As to the ongoing evolution of wealth management, another guest said Singapore is probably one of the few countries where you would see a 50-year masterplan that is actually executed with clinical precision. “These developments started back in the 1980s, as the government sought to build the financial infrastructure with consolidation of the local banks, and then in the 2000s we saw more focus on private wealth management, and then on asset management, and then on family offices,” they reported. “Clients like certainty and predictability, and Singapore offers that assurance about its direction of travel, which is very important.”
A fellow panellist highlighted the magnetism of Singapore for the wealthiest families around the globe. Although competition from Dubai and increasingly Hong Kong once again is more intense than before, Singapore remains ahead of the game in many areas.
“Singapore offers an incredibly long list of benefits that would attract not only the capital, but also talents,” he explained. “I saw a report this week about sort of a global talent type visa that Singapore will look to implement, something that Australia has done very successfully. The UK has a global talent visa as well. So, Singapore now looks to bring this in for very high achievers, those earning at least SGD350000 a year such as very experienced people from the world over. And Singapore is very successful at drawing in more and more UHNW individuals and their families.”
Expert Opinion - Dominic Volek, Group Head of Private Clients, Henley & Partners: “Ranking 5th globally, Singapore is Asia’s second-biggest millionaire oasis after Tokyo. Home to 249,800 millionaires, including 336 centi-millionaires and 26 billionaires, the city-state is widely regarded as the world’s most business-friendly city and is one of the top destinations for migrating millionaires. A net inflow of approximately 2,800 high-net-worth individuals is projected for 2022 alone according to the latest Henley Private Wealth Migration Dashboard.”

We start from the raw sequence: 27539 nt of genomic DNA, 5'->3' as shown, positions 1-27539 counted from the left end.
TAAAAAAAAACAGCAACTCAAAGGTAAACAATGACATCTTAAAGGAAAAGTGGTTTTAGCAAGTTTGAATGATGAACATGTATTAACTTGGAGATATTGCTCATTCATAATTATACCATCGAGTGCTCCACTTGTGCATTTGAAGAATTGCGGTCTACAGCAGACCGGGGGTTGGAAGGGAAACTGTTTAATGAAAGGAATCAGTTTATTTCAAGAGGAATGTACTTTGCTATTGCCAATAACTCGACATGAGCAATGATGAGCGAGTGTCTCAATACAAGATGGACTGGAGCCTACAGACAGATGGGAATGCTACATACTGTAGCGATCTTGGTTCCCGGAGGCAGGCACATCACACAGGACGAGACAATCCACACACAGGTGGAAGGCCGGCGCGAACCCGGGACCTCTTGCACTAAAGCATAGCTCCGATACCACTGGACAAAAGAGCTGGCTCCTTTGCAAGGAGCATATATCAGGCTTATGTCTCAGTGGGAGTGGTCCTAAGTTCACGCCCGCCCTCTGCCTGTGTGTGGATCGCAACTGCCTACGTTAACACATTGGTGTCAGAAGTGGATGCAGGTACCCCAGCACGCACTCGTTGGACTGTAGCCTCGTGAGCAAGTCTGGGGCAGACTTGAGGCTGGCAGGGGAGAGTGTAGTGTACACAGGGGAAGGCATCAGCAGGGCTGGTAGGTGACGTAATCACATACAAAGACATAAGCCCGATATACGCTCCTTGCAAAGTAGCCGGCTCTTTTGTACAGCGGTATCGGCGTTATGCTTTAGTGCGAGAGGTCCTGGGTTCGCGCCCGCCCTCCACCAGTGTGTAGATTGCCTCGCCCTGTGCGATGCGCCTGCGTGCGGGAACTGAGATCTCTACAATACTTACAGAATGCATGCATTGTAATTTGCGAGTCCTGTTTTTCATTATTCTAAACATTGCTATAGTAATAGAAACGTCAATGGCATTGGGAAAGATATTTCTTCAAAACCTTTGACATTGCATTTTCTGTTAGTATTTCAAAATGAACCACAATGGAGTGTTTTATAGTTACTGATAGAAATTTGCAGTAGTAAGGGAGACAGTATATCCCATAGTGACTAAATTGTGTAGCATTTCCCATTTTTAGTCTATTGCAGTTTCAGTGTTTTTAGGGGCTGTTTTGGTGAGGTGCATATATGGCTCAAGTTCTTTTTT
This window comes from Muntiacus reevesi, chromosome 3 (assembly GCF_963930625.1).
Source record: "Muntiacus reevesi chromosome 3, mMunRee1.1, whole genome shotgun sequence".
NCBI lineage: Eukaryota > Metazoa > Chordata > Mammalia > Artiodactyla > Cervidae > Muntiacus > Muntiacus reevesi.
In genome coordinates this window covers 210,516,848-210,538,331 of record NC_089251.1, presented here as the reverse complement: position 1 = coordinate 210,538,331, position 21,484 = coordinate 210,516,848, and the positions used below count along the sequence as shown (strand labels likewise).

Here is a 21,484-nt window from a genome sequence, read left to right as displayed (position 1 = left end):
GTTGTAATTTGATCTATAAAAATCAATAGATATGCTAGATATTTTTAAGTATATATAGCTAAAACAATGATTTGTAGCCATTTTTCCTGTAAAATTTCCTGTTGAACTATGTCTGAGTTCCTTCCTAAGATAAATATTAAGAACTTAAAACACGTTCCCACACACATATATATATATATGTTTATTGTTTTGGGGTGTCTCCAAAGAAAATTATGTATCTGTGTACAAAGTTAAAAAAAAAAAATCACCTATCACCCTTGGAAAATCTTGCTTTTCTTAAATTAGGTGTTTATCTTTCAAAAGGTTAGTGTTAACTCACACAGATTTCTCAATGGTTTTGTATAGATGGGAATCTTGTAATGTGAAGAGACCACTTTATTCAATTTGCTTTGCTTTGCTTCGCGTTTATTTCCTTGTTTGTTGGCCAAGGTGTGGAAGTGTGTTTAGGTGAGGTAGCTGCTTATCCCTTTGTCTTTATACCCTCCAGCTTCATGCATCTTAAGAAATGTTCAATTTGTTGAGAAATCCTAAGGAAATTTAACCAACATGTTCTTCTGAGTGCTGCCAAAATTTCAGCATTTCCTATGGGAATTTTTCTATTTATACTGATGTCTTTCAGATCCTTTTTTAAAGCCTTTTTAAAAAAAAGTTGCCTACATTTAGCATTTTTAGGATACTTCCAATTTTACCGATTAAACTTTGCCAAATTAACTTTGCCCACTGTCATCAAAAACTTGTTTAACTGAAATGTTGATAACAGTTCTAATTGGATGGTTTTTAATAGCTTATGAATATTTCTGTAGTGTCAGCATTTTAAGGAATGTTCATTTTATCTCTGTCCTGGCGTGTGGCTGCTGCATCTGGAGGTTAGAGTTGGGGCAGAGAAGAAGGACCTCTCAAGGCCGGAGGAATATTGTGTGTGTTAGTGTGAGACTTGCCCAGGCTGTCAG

Take the best advice, you can afford it
A guest explained that in many cases working with large and complex clients with businesses and assets all over the region or the world, there are numerous issues to address and many professionals with different areas of expertise required to deliver holistic advice and solutions. “These are big projects,” he said, you need the best lawyers, bankers, accountants, trustees, fund administrators, wealth planners, and others. Minimally, you really need three or four professionals, and you need to pull in the right people along the way.”